The day of the 25th April, 2015, as any Australian or New Zealander will tell you, is a highly significant event on the calendar. The day marks the 100th anniversary of the landing in Gallipoli during World War I, one of the most notable examples of the bravery of the Australian and NZ armed forces.
In 1915, the Allied army of Australia and NZ fought to capture the Gallipoli peninsula in Turkey. The resulting conflict led to great loss of life, with nearly 13,000 Australian and New Zealand soldiers being killed.
Each year, ANZAC Day commemorates this occasion; and the 100th anniversary services promise to be a remarkable event. If you’ve managed to secure a ticket, but have yet to book your ANZAC Day tour, here are a few ideas to whet your appetite.
Top ANZAC Day Tours Highlights
Gallipoli is, of course, the most historically significant location on any 2015 ANZAC Day tour. The service itself is anticipated to be an unforgettable event, and the location itself is no less impressive. On your Travel Talk Tour, you can camp out under the stars at Gallipoli, before waking for the haunting dawn service, and watching as the sun rises over the atmospheric battle fields.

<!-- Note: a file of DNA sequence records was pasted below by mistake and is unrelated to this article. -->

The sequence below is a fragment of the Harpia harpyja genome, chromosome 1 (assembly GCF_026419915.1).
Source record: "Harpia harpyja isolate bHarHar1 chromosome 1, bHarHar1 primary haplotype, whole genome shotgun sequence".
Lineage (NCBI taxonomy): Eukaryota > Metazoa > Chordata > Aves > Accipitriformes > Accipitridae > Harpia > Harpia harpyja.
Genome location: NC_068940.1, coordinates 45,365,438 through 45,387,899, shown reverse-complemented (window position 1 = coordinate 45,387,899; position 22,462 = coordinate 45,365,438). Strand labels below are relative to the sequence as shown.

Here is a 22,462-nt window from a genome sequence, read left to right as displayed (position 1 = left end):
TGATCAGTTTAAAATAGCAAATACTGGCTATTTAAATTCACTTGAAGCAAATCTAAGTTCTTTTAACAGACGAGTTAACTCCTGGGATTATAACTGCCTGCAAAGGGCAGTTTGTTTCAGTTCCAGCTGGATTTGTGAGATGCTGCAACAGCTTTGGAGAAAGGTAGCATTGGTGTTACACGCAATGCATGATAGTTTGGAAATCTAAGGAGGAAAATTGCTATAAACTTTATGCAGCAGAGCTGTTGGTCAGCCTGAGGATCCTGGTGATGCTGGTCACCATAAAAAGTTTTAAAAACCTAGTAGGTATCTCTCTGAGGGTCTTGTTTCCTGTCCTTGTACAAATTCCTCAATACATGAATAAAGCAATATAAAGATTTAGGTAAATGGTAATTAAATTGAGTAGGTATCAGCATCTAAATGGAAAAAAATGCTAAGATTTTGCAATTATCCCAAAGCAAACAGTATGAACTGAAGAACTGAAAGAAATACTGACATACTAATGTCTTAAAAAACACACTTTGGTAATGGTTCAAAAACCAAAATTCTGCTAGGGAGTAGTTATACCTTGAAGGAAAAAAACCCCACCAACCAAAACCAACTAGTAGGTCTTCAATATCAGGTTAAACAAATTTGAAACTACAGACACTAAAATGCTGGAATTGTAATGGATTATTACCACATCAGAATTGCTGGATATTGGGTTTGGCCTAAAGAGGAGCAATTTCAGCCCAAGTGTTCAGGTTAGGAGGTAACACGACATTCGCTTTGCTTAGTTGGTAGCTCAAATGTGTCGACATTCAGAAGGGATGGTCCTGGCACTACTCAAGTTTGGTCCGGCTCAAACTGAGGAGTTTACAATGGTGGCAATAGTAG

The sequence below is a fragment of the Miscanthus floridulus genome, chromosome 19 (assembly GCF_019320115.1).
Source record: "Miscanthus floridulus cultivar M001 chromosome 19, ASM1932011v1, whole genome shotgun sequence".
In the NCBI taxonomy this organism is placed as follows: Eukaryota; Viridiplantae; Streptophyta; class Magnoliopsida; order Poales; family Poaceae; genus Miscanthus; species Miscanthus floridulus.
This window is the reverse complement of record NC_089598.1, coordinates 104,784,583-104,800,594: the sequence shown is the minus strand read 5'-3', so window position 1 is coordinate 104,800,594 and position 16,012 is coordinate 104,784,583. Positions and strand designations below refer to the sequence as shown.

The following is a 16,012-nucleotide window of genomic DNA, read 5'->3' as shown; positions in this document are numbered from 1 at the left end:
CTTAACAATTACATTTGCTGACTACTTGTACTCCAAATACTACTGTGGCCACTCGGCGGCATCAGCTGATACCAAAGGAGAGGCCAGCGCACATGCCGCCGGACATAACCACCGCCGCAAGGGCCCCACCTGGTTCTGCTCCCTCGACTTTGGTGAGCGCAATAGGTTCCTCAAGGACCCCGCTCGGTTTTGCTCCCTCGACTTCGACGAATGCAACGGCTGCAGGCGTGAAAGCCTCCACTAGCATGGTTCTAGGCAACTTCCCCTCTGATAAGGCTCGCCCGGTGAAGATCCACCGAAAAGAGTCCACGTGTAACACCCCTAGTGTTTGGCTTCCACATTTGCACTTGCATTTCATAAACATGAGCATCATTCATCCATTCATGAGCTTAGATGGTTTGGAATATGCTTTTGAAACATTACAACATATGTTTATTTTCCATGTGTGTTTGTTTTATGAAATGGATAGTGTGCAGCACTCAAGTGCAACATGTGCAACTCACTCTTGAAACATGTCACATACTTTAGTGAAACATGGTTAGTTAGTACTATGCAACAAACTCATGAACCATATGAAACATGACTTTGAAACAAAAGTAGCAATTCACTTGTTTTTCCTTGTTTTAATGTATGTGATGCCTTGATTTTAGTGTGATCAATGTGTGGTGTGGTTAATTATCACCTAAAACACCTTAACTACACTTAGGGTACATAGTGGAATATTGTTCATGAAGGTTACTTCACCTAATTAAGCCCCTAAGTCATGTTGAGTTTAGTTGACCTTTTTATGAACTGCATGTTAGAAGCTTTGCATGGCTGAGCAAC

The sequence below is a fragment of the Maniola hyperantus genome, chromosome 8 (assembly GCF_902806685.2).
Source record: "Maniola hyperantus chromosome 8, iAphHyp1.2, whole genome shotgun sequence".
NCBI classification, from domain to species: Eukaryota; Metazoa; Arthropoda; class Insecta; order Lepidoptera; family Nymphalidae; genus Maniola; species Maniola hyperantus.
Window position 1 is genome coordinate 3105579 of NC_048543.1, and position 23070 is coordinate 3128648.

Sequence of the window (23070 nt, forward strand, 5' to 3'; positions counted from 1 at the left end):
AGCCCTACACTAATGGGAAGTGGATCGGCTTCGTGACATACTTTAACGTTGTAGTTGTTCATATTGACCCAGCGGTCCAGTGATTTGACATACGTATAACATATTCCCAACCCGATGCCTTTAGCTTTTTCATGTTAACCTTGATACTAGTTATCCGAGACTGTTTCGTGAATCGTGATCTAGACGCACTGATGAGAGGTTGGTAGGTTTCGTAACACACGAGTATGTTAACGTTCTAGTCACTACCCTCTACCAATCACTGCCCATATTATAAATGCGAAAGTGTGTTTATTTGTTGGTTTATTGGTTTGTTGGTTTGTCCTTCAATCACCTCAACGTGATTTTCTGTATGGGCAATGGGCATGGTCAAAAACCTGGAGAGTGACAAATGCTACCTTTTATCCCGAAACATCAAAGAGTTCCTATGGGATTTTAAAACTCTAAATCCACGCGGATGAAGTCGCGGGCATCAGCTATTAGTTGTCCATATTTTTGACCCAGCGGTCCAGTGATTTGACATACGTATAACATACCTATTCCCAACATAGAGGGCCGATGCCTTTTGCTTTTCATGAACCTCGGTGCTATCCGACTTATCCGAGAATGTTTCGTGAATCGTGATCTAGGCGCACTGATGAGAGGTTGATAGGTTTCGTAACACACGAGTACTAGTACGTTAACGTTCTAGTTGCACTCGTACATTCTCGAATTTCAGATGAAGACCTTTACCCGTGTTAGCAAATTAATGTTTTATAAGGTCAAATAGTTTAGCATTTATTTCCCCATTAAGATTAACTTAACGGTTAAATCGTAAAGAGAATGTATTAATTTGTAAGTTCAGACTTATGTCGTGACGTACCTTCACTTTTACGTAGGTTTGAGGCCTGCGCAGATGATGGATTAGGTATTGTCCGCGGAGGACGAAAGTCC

Several ANZAC Day tours incorporate a visit to Cappadocia; a UNESCO World Heritage site, and one of the most ethereal, not to mention strange places on earth. The numerous alien ‘fairy chimneys’ of rock formations jut out of the rocky ground, and whilst there, you can even visit the eerie caves where the ancient inhabitants used to live.
In north-west Anatolia lies the remains of one of the most famous cities in history; Troy. Walk around the crumbling ruins of this one mighty place, and you’ll find it all too easy to imagine the battle that once raged there, thousands of years ago.
Turkey’s largest city, once called Constantinople, is a wonderful blend of modernity and ancient culture. Richly decorated mosques and towering minarets stand alongside hip bars and ultra-cool clubs, making it a great location for history-lovers and socialites alike.
Pamukkale, dubbed the ‘cotton castle’ of Turkey, is also a UNESCO World Heritage site, and one of the most other-worldly places you’ll ever be likely to visit. Warm spring waters cascade over the stepped levels of travertine rock, creating gleaming white natural baths; some of which can even be paddled in.